Occasionally I am called to serve as an expert witness on insurance coverage disputes. A disproportionate number of them have involved matters of reporting to excess and umbrella carriers.
Well, maybe I should say matters of NOT reporting or late reporting to excess and umbrella carriers.
In one case, the policyholder did not report a general liability loss to an upper level excess carrier until a freaky trial result delivered a multi-million dollar plaintiff award. In truth, the first defense attorney had evaluated the case as having modest “legs” on liability, but the damages were significant. There was much dispute later over the wording of the excess policy CONDITIONS, as to whether it required reporting if the insured had reason to believe that the claim would never penetrate the excess.
In another case, a primary insurer failed to notify an umbrella carrier of a personal lines auto claim which – you guessed it – blew north of the primary limits. The primary’s adjuster made some quick phone inquires to the agent and broker, was told that they couldn’t locate an excess policy, and the adjuster then assumed there was no such coverage; this despite the policyholder’s insistence that he did in fact pay for coverage with a specific named umbrella carrier. Rather than report it on to the umbrella (“throw it up against the wall and see what sticks …”), the adjuster assumed that absence of evidence (“We can’t locate the policy…”) equals evidence of absence (“There is no umbrella coverage …).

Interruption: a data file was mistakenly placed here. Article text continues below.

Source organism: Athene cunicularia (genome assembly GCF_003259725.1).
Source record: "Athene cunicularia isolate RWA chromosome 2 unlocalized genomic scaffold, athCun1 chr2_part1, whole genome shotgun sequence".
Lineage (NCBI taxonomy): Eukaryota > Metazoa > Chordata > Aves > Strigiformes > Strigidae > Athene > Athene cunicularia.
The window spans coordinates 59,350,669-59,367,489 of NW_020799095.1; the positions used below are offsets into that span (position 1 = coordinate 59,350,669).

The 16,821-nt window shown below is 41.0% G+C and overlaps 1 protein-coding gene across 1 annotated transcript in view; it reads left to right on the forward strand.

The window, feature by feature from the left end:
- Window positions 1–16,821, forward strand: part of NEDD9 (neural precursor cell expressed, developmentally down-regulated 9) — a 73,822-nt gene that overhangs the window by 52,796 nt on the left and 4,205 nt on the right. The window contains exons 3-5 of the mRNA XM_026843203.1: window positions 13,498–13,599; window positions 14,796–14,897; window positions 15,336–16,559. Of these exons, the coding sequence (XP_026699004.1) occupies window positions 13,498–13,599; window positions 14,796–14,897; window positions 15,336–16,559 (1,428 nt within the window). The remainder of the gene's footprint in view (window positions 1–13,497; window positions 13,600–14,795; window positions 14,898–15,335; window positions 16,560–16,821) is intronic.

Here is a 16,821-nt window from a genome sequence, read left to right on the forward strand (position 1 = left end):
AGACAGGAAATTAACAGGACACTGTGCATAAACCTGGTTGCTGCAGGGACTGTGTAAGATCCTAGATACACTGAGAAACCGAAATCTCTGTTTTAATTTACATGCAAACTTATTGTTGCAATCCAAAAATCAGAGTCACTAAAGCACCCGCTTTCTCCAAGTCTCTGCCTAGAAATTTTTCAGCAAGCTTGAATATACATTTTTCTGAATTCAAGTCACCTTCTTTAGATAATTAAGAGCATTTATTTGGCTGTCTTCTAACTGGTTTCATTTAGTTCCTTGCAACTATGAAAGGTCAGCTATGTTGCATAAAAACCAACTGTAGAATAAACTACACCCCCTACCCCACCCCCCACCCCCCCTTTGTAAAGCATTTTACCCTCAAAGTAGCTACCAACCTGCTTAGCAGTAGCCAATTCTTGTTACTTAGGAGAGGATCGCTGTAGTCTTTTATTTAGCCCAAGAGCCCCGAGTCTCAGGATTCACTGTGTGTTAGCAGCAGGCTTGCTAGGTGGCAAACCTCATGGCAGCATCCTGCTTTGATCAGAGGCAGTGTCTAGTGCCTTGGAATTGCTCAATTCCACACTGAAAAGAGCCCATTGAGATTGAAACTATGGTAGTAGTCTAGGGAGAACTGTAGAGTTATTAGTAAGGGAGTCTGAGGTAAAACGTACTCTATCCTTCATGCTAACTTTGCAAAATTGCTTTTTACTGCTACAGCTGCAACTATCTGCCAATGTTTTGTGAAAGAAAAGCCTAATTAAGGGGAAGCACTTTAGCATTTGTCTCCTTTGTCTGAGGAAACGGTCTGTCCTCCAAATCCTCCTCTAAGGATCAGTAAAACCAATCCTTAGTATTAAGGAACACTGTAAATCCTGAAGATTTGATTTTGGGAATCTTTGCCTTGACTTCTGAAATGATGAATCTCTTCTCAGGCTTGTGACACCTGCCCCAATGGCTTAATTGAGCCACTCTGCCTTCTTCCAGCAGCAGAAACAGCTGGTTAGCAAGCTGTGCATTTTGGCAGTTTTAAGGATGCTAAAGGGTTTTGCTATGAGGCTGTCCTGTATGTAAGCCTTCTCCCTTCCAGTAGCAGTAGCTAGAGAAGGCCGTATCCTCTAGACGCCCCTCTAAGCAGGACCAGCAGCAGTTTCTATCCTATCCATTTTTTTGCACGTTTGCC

In both matters, literally hundreds of thousands of dollars in legal and related fees could have been saved had the risk manager (in case #1) or the adjuster (in case #2), invested just five or ten minutes to draft a letter to the excess/umbrella carrier. Five to ten minutes!
A sound risk management – and loss reporting -- adage is, “When in doubt, report it out.” There may be many reasons why insureds and primary carriers don’t do so. They may be too busy. They may have an oversight. They may be guilty of wishful thinking. They may have legit grounds to think it is a bogus claim. They may not want to come across as an alarmist. They may be worried that reporting a loss will cause the excess/umbrella to jack up the renewal premium. They may think the policy does not require them to. They may fear that the plaintiff’s demand will ratchet up once he learns of the added insurance limits. They may chafe at the prospect of some new upper layer insurer galloping in, nosing around and telling them to settle the case.
I understand all the reasons. Not all of them are flawed. Still, investing five to ten minutes to draft and send a letter to avert the huge risk of a coverage problem seems like a sound bargain to me. There is a huge upside (preserving coverage) versus a small downside (five to ten minutes of time).
Sounds like a good investment to me!
When they don’t invest the time, they are certainly providing full employment opportunities for coverage lawyers.